Math and music

How do you incorporate math in music?
Is it by Rhythm…the notes on a scale…

Or via machinecode and other dsp methods.

I know comp programming uses algebra, permutations, and matrices for logic, among other things…but I’m not so sure about other maths like calculus, but also physics comes into play when you have hardware and are dealing with sampling and synthesis…regardless of whether or not you do circuit bending.

Have you ever read some of the stuff on audio analysis? There’s some really interesting math that they have for analyzing audio signals to extract data from it in order to do things like genre recognition or identify song changes or things like that.

This is actually a really good book that’s not overly technical while still touching on the math and stuff behind how it works:

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Not really, I’ve always assumed math was implemented in the structure of some composition…

I.e. c maj, d maj, g maj…etc

Formula for chord progression

So basically the scale is built around sus4

But that is Awesome i/o thanks for the link.

Well, the equal tempered chromatic scale is based on 1/12th roots of 2, (i.e. n semitones above x = y = x*2^(1 + n/12)) so as to create smooth, even transitions between notes in order of the chromatic scale in order to mimic how the ear hears pitch, that is, exponentially. This is done in comparison to Pythagorean tuning, which uses ratios such as 2:1, 3:2, 4:3, etc. for different music intervals.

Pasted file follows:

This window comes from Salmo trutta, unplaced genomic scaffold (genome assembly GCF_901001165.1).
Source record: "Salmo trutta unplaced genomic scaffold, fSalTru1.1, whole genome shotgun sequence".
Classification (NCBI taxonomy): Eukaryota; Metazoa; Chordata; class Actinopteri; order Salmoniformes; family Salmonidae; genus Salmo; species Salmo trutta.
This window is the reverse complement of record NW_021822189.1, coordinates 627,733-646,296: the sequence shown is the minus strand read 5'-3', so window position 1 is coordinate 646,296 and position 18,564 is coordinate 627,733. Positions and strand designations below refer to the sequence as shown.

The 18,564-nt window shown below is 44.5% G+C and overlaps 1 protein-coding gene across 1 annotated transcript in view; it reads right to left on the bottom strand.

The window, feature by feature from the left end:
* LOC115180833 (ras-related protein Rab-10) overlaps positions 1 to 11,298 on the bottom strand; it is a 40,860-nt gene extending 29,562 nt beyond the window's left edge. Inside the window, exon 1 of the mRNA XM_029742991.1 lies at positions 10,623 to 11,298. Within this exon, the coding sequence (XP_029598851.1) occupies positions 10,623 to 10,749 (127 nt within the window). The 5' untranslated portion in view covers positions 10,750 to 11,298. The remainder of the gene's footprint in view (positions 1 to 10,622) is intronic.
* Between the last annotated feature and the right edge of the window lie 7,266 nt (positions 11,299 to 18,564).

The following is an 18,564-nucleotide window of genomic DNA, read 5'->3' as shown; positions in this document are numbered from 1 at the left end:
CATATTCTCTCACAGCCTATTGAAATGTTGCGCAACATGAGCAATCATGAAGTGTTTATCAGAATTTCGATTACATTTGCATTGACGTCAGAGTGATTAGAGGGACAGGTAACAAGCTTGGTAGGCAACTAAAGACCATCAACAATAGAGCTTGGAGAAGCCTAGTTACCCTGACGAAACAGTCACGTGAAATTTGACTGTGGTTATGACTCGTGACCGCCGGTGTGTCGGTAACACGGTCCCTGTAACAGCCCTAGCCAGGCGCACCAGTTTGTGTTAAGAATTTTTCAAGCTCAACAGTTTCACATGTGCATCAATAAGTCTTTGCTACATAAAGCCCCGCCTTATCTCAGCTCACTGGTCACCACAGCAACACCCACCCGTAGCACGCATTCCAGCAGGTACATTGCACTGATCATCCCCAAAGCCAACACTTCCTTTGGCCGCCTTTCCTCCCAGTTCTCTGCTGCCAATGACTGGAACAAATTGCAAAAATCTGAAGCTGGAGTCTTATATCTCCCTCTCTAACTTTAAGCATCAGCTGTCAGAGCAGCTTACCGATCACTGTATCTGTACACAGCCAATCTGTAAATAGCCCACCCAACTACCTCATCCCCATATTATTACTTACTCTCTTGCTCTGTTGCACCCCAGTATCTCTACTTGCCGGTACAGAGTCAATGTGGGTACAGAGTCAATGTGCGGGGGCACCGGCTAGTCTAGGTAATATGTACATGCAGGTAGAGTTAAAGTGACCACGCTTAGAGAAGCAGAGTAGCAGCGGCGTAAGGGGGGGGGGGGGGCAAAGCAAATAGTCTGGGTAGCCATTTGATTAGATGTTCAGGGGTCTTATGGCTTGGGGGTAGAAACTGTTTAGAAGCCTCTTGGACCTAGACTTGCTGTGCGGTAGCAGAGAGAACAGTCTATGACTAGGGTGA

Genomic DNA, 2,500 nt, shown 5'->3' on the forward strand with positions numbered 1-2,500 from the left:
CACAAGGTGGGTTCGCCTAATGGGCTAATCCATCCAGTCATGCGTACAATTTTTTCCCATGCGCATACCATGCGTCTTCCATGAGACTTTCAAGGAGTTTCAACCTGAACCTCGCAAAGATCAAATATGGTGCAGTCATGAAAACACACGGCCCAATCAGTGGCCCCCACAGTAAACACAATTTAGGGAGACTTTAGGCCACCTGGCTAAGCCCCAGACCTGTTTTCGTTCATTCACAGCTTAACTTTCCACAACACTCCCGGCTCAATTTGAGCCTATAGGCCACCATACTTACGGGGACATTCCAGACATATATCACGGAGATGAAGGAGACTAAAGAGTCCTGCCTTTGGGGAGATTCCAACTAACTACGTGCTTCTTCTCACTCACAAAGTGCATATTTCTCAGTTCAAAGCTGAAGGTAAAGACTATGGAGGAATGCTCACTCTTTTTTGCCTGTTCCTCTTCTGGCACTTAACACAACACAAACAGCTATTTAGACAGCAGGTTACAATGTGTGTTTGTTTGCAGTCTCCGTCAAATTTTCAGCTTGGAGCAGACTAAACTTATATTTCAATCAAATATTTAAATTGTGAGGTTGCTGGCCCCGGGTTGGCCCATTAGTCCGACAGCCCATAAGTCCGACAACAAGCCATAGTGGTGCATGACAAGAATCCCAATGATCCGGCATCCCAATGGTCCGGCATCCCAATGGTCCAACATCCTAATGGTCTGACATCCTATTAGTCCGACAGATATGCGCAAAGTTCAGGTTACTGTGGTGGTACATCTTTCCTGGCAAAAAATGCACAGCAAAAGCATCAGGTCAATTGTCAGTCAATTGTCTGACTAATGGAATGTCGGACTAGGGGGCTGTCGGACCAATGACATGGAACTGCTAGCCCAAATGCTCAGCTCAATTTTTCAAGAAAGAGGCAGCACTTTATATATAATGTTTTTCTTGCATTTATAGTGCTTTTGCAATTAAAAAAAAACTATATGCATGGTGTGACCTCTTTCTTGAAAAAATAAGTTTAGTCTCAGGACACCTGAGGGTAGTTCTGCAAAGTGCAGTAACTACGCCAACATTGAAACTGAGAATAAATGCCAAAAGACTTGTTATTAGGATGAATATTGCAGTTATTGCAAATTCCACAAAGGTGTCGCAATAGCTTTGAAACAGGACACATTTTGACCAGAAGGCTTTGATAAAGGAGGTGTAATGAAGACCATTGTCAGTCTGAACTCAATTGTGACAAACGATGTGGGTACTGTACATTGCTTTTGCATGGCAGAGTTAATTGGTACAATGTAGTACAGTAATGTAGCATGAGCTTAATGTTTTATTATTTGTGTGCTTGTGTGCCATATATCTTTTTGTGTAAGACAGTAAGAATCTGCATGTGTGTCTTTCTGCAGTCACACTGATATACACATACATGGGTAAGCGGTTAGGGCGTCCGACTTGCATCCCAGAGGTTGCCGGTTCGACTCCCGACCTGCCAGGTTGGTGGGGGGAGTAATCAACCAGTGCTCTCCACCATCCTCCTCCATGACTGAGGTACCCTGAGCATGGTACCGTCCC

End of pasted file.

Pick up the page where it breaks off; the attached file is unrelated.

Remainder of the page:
I don’t think there’s a lot of reason mathematically why certain chord progressions “work” and others don’t. Octaves, fifths, and fourths are supposed to be consonant, while thirds, seconds, sixths and sevenths are dissonant, though this also has a lot to do with the tastes of the listener and the musician’s intent as well, which is why I don’t believe there’s much math beyond the fact that you use numbers to identify the distances between notes.


If not by pitch then maybe math works better with rhythm, meters, and tempos…and most likely dsp…but I dont know enough code for dsp…

As for making different meters and rhythms and tempos fit together math does come into play at least in my experience.

Edit: Will delete when I am able to.


You are correct about “taste” and “intent” … I would add “culture” and “experience” However there is more to “why certain chord progressions work” then your statement implies.

The first few harmonics of a fundamental note are heard as “consonant” simply because they physically, mathematically, blend with that fundamental.

So If C is your fundamental then G and F harmonize nicely. So does E (but E versus Eb is where it starts getting into “cultural” choices of what sounds “better”)

Taking this a step further… if you are in the key of C Major then C sounds like “home” or “at rest” CEG sounds like the “home” chord. BDF is Dissonant to the fundamental… The B at a half-step from C literally “needs” to resolve to C almost as if it is “out of tune.” The F, a half-step from E, similarly needs to resolve to the E. The D, a whole-step from the C or the E is less dissonant, but still needs resolution. Resolving the D down to to C is the stronger tendency.

This dance of tension and release between consonance and dissonance is what drives chord progressions… this is a bit oversimplified… but understanding this helps a lot with the “why does this work better than that?” When creating chord progressions.

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What app is this?

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Voltage Modular